Facebook: Investors fail to 'like' shares?
Facebook’s hotly anticipated stock market debut turned into an “embarrassment”, according to the financial press, after the share price dropped by 13 percent and early investors sought to sell off their stock.
The social networking site’s IPO (Initial Public Offering) had already raised eyebrows after technical problems delayed launch on US stock exchange NASDAQ by 30 minutes on the first day of trading.
The listed price was $38 per share, dropping to $34.03 by close of business on Monday, reported The Guardian, some analysts have suggested the valuation was over-inflated.
Read more about the first day of Facebook trading at The Periscope Post.
What went wrong?
Sam Gustin analysed the Facebook share debacle at Time, concluding that a big part of the problem was that IPO was overpriced and over-hyped – to the detriment of individual investors. “The truth is that Facebook’s valuation had grown so large — thanks to several huge venture capital rounds totaling a record-breaking $2.2 billion — that by the time the offering reached the public, it was already overpriced.”
Did Facebook float conflict with company mission?
Facebook’s company mission is to “make the world more open and connected”, pointed out Alexander Heffner at The Christian Science Monitor; but the way the IPO was handled does not seem to reflect that mission. According to Heffner, Facebook now faces a serious challenge: “To truly live up to its mission, Facebook will have to reconcile its millions of non-share-holding subscribers with the elite group of early angel investors and stakeholders who will control the company.”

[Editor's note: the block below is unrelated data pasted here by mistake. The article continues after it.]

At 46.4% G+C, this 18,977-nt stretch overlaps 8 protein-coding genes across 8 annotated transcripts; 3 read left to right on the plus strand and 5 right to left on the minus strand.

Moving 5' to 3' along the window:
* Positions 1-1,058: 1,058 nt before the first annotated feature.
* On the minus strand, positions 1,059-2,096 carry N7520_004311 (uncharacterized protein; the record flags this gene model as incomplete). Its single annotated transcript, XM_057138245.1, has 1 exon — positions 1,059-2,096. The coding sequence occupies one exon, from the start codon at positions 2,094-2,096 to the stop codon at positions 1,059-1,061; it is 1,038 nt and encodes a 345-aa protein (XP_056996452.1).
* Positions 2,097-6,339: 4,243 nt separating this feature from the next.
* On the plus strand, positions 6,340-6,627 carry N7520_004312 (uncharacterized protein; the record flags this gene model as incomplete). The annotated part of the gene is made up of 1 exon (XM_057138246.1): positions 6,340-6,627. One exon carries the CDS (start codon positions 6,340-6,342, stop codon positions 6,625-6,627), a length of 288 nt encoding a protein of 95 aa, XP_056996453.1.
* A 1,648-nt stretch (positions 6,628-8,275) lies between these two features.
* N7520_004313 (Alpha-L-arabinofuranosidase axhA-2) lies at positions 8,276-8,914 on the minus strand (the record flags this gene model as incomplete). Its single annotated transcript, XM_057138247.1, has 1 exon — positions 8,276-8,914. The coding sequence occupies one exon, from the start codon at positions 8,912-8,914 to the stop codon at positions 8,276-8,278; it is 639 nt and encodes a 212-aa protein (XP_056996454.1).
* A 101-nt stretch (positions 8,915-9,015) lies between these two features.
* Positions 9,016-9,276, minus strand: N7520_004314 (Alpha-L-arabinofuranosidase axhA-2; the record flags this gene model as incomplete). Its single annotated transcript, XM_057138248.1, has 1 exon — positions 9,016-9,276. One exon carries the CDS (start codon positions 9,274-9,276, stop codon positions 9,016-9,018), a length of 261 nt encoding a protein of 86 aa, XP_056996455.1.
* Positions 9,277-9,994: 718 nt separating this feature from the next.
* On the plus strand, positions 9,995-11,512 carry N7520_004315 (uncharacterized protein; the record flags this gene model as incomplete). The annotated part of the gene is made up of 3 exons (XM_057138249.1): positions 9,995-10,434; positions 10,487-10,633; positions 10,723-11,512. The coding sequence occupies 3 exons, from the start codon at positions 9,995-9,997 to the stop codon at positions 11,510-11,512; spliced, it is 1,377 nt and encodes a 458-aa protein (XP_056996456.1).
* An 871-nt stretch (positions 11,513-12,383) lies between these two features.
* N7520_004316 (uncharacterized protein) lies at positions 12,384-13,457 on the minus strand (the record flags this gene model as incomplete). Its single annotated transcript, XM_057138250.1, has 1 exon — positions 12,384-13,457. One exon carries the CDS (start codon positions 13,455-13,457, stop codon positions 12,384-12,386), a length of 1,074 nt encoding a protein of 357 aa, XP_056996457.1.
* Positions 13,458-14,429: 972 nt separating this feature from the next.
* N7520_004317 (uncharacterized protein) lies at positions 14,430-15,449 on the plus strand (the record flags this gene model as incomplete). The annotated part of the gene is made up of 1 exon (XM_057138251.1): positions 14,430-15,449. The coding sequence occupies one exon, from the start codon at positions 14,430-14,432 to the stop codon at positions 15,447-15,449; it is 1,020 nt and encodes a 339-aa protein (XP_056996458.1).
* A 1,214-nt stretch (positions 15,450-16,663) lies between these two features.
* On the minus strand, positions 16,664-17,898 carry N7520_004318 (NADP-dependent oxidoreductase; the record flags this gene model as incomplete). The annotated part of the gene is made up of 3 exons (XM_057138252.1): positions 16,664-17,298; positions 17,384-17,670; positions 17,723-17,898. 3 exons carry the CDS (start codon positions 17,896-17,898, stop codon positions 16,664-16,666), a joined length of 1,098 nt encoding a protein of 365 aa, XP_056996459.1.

Share tumble could damage Facebook for users
“Basically all you need to know, as a consumer of Facebook, is that the crappier Facebook’s stock does, the greater the pace at which Facebook becomes even more annoying, as big investors clamor for Mark Zuckerberg to wring more profits from us,” wrote Adrien Chen at Gawker. “Right now, they’re probably sitting in their penthouse offices clicking around Facebook and pondering innovative monetization schemes.”
Zuckerberg determined to resist Wall Street pressure
Zuckerberg “knows his biggest challenge will be resisting Wall Street’s short-term pressures”, wrote David Kirkpatrick at The Daily Beast. Facebook engineers including Zuckerberg spent the night before the IPO “at a company ‘hackathon’ working on new software products, flaunting the message that ‘things around here aren’t changing’”.